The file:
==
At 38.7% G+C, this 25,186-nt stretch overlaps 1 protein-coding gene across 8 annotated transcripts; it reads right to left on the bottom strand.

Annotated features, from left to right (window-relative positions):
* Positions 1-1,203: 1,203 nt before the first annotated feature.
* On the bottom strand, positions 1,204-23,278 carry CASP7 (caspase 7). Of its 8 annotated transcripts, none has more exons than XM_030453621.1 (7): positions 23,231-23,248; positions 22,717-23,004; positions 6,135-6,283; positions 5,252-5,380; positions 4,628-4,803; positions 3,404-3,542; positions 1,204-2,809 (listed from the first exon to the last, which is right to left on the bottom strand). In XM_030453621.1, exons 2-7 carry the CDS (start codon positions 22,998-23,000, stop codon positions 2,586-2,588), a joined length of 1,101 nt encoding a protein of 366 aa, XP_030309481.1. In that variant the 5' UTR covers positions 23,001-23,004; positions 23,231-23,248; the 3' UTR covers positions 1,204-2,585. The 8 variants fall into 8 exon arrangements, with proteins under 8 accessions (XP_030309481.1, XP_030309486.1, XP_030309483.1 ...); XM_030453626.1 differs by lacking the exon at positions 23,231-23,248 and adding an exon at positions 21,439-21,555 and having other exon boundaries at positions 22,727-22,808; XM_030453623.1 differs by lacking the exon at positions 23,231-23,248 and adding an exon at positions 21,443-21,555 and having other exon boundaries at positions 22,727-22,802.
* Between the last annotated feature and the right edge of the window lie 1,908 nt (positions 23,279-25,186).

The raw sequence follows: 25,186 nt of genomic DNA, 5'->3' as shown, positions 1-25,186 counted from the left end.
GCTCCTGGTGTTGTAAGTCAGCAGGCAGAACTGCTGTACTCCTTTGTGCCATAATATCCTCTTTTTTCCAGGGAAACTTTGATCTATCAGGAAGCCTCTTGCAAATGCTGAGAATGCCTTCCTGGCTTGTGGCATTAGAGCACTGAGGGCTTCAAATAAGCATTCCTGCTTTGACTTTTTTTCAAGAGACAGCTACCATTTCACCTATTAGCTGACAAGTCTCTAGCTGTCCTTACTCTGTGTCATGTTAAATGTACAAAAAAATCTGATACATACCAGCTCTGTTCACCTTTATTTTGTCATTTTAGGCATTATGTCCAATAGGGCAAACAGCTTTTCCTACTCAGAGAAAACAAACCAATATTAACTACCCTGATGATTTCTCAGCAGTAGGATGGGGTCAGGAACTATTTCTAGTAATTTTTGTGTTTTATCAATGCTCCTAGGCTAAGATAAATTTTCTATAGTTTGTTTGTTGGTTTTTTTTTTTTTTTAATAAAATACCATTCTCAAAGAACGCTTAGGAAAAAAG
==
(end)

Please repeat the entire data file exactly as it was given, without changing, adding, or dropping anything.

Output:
At 38.7% G+C, this 25,186-nt stretch overlaps 1 protein-coding gene across 8 annotated transcripts; it reads right to left on the bottom strand.

Annotated features, from left to right (window-relative positions):
* Positions 1-1,203: 1,203 nt before the first annotated feature.
* On the bottom strand, positions 1,204-23,278 carry CASP7 (caspase 7). Of its 8 annotated transcripts, none has more exons than XM_030453621.1 (7): positions 23,231-23,248; positions 22,717-23,004; positions 6,135-6,283; positions 5,252-5,380; positions 4,628-4,803; positions 3,404-3,542; positions 1,204-2,809 (listed from the first exon to the last, which is right to left on the bottom strand). In XM_030453621.1, exons 2-7 carry the CDS (start codon positions 22,998-23,000, stop codon positions 2,586-2,588), a joined length of 1,101 nt encoding a protein of 366 aa, XP_030309481.1. In that variant the 5' UTR covers positions 23,001-23,004; positions 23,231-23,248; the 3' UTR covers positions 1,204-2,585. The 8 variants fall into 8 exon arrangements, with proteins under 8 accessions (XP_030309481.1, XP_030309486.1, XP_030309483.1 ...); XM_030453626.1 differs by lacking the exon at positions 23,231-23,248 and adding an exon at positions 21,439-21,555 and having other exon boundaries at positions 22,727-22,808; XM_030453623.1 differs by lacking the exon at positions 23,231-23,248 and adding an exon at positions 21,443-21,555 and having other exon boundaries at positions 22,727-22,802.
* Between the last annotated feature and the right edge of the window lie 1,908 nt (positions 23,279-25,186).

The raw sequence follows: 25,186 nt of genomic DNA, 5'->3' as shown, positions 1-25,186 counted from the left end.
GCTCCTGGTGTTGTAAGTCAGCAGGCAGAACTGCTGTACTCCTTTGTGCCATAATATCCTCTTTTTTCCAGGGAAACTTTGATCTATCAGGAAGCCTCTTGCAAATGCTGAGAATGCCTTCCTGGCTTGTGGCATTAGAGCACTGAGGGCTTCAAATAAGCATTCCTGCTTTGACTTTTTTTCAAGAGACAGCTACCATTTCACCTATTAGCTGACAAGTCTCTAGCTGTCCTTACTCTGTGTCATGTTAAATGTACAAAAAAATCTGATACATACCAGCTCTGTTCACCTTTATTTTGTCATTTTAGGCATTATGTCCAATAGGGCAAACAGCTTTTCCTACTCAGAGAAAACAAACCAATATTAACTACCCTGATGATTTCTCAGCAGTAGGATGGGGTCAGGAACTATTTCTAGTAATTTTTGTGTTTTATCAATGCTCCTAGGCTAAGATAAATTTTCTATAGTTTGTTTGTTGGTTTTTTTTTTTTTTTAATAAAATACCATTCTCAAAGAACGCTTAGGAAAAAAG